Regardless of the regulatory regime, most of the demand for 6GHz access comes from indoor and high-density environments. These are two environments where unlicensed technologies (Wi-Fi, but also LAA or 5G-NRU) do well. Mobile operators cannot afford to build the capillary indoor coverage that Wi-Fi has achieved. Small cells are great for indoor coverage, especially in enterprise or public areas, but are not likely to carry the same amount of traffic as Wi-Fi. In high-density environments, much traffic comes from indoor locations, so Wi-Fi offload is an effective way to reduce macro traffic as well as the macro infrastructure cost for mobile operators.
More generally, spectrum reuse is much higher in unlicensed bands than in licensed bands for the simple reason that everybody can use it. There is no reason to expect this to change with 6GHz (or 5G), and traffic forecasts typically assume the Wi-Fi/cellular traffic ratio to stay the same.
In this context, what does an operator gain from having to pay for a 6GHz license and deploy the infrastructure? It is doubtful they could use the additional capacity to get additional revenues from their subscribers (this did not work with 4G or 5G). The licenses may come with coverage requirements that may increase the financial burden of deploying the 6GHz infrastructure, which they will only need in a small fraction of their footprint.
Instead, if the 6GHz band is unlicensed, residential and enterprise users will pay to deploy and operate the infrastructure and provide free offload for mobile networks. Because the 6GHz ecosystem is already in place with Wi-Fi 6E with smartphones and access points, congestion relief may come soon and be driven by demand: the upgrade to Wi-Fi 6E will most likely happen where there is a need for additional capacity.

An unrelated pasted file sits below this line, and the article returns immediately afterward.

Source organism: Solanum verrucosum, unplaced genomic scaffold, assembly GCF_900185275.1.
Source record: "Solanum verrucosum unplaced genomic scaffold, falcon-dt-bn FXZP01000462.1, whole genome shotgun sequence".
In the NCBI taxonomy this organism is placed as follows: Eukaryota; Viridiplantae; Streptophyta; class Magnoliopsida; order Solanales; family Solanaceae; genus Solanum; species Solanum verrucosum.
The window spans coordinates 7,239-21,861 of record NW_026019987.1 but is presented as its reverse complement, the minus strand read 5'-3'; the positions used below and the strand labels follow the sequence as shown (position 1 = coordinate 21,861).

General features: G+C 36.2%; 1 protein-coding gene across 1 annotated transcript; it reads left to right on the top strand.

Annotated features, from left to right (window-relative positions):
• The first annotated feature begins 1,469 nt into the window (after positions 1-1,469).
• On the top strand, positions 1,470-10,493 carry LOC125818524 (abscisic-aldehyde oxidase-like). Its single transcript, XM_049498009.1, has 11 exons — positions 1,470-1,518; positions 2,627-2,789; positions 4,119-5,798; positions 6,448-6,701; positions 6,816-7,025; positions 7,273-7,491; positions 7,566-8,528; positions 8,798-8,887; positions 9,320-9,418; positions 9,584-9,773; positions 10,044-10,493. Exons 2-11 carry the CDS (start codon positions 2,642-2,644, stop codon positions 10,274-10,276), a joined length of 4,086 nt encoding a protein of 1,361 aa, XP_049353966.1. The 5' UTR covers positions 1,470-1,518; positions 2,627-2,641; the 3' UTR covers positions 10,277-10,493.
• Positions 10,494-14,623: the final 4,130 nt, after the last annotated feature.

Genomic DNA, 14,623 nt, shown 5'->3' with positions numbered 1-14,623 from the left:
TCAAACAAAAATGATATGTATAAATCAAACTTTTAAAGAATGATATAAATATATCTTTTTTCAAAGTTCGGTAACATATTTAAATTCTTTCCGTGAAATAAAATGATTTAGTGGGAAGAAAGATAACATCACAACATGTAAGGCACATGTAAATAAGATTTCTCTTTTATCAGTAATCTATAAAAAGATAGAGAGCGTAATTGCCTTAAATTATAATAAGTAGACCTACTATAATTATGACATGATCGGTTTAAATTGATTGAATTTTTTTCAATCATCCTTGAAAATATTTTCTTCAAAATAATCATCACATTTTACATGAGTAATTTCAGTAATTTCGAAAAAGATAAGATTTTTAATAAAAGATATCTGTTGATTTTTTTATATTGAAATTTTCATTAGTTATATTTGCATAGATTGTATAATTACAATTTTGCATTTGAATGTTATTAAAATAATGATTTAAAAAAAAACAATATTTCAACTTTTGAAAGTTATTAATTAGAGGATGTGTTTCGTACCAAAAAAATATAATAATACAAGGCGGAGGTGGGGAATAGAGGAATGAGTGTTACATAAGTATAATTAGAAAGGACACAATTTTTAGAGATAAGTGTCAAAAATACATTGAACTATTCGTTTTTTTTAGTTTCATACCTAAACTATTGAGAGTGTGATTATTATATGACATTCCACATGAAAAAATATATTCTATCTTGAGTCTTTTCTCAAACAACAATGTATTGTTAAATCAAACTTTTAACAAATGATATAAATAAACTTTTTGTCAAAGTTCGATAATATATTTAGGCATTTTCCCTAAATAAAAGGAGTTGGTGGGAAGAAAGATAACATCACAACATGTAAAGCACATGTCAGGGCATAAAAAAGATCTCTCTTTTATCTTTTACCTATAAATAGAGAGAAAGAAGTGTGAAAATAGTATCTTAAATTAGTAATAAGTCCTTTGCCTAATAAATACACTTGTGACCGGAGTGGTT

With licensed 6GHz, would mobile operators pay for something they could otherwise get for free?
A licensed/unlicensed regime in the 6GHz that benefits all?
The social and economic value of wireless connectivity comes from the combination of Wi-Fi and cellular. Each technology on its own would not have been good enough to make smartphones the quintessential connectivity device that we can no longer live without. So, when we look at 6GHz, we must ask ourselves what combination of licensed and unlicensed access best serves our connectivity needs. And we may find out that the answer to this question is the same regardless of whether we are on the Wi-Fi or cellular side of the wireless ecosystem.
|How can AI help build a more inclusive future
|February 25, 2024
Chris Lewis and Monica Paolini will lead a panel at the MEF Global Forum at MWC24, with panelists from Meta, Telefonica and GMS AG
|Sparring Partners | Tareq Amin, Aramco Digital: Driving innovation in the Middle East
|March 12, 2024
A conversation with Tareq Amin at Aramco Digital on the fast pace of innovation in the Middle East (and on his new job)
|Network automation and the AI opportunity
|March 20, 2024
Panel at Fierce Wireless’ Cloud Cover
|Driving growth with Open RAN
|March 26, 2024
Panel at Fierce Wireless’ 5G Blitz
|Towards Net Zero: How to accelerate sustainability efforts efficiently
|April 17, 2024
A panel at FutureNet World, London, April 16-17, 2024
|Private Wireless Networks in 2024
|May 6, 2024
Panel at Fierce Wireless’ Private Wireless Networks Summit